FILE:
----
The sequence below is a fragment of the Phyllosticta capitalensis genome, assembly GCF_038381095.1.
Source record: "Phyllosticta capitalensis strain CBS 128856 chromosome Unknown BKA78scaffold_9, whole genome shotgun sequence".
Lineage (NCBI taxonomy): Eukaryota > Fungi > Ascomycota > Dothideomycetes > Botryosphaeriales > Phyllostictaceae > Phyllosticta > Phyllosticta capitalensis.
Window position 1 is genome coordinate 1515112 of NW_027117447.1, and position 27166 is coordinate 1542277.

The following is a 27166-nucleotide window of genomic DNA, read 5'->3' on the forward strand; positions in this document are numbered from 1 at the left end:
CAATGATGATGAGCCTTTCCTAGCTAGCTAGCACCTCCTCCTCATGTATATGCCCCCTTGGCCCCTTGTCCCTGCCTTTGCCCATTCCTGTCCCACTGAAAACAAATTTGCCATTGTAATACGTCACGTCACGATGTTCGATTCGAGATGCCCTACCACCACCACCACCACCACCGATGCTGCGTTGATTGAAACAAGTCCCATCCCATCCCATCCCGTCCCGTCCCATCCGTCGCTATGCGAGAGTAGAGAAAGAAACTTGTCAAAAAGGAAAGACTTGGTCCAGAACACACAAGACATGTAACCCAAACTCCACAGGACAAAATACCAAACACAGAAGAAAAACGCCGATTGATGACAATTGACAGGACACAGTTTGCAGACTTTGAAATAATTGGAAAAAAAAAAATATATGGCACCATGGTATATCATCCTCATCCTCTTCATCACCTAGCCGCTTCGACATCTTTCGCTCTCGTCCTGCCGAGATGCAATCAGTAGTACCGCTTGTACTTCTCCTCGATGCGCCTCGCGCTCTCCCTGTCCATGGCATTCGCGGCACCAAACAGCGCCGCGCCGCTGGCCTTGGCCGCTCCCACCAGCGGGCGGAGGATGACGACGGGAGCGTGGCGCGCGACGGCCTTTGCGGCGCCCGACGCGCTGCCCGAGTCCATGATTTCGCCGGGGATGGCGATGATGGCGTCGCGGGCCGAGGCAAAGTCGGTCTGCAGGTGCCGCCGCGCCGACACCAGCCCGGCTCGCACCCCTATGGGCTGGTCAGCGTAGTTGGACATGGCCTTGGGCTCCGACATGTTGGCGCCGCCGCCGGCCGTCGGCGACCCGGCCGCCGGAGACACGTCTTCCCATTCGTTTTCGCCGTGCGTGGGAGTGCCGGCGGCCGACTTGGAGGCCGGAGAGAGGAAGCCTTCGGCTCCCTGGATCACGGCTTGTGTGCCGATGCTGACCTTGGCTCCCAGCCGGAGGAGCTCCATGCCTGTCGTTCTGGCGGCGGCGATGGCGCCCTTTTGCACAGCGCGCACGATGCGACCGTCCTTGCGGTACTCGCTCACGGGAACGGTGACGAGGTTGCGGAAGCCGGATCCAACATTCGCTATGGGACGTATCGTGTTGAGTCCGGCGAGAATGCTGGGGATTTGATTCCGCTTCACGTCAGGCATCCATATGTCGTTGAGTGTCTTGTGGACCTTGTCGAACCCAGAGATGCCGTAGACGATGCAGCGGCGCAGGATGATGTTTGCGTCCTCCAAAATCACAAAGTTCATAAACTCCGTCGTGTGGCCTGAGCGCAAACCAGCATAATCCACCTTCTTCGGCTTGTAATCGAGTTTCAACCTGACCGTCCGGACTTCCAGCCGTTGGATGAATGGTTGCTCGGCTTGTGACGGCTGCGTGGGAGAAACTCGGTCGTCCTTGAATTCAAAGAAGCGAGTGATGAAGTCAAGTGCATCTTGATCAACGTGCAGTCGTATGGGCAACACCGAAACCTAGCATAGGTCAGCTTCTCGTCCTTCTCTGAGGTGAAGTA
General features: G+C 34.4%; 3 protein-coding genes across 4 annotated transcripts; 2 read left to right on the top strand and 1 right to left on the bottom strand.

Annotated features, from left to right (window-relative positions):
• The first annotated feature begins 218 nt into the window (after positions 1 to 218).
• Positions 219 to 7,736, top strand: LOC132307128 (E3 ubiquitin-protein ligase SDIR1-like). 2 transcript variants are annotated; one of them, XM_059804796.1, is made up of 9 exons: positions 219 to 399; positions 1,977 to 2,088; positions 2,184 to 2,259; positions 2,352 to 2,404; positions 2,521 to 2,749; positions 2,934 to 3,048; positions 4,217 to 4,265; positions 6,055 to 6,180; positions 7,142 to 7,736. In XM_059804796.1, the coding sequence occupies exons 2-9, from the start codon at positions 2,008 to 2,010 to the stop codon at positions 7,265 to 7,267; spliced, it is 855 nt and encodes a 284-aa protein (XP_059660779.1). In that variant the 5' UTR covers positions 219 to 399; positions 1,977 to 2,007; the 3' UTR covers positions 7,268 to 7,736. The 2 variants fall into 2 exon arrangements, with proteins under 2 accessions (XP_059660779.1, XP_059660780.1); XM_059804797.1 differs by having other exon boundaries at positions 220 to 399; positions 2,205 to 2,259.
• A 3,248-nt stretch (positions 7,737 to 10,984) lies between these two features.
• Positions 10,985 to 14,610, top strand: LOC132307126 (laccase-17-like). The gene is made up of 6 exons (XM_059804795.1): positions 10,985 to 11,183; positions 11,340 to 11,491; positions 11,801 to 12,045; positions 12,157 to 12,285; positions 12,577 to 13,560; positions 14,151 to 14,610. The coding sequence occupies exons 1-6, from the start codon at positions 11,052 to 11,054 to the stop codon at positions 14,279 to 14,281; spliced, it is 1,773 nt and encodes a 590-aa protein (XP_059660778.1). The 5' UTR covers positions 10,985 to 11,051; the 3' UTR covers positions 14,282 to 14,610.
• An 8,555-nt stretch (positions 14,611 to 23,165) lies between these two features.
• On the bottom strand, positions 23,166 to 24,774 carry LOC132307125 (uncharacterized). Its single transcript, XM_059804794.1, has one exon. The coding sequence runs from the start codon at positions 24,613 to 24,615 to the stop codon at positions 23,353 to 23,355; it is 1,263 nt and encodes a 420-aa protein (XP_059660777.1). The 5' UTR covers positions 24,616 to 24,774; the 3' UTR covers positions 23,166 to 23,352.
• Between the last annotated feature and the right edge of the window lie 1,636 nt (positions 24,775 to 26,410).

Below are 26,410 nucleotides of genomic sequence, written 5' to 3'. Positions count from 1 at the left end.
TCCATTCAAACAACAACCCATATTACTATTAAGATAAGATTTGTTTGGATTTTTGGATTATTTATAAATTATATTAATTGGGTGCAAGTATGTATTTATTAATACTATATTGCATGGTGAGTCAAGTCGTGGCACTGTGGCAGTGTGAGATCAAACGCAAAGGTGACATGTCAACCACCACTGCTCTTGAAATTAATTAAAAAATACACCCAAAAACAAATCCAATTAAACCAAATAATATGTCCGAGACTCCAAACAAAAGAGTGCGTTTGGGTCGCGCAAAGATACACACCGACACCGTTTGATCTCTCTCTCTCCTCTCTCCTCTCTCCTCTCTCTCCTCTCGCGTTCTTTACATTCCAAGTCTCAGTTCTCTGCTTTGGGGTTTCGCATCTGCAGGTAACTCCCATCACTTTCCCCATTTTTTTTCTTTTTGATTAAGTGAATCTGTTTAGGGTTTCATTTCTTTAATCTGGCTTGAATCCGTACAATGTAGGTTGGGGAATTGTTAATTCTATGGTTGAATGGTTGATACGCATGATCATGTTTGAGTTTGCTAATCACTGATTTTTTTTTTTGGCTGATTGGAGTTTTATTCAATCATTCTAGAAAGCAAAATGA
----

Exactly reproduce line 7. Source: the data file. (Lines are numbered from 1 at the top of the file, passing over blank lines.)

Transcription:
General features: G+C 34.4%; 3 protein-coding genes across 4 annotated transcripts; 2 read left to right on the top strand and 1 right to left on the bottom strand.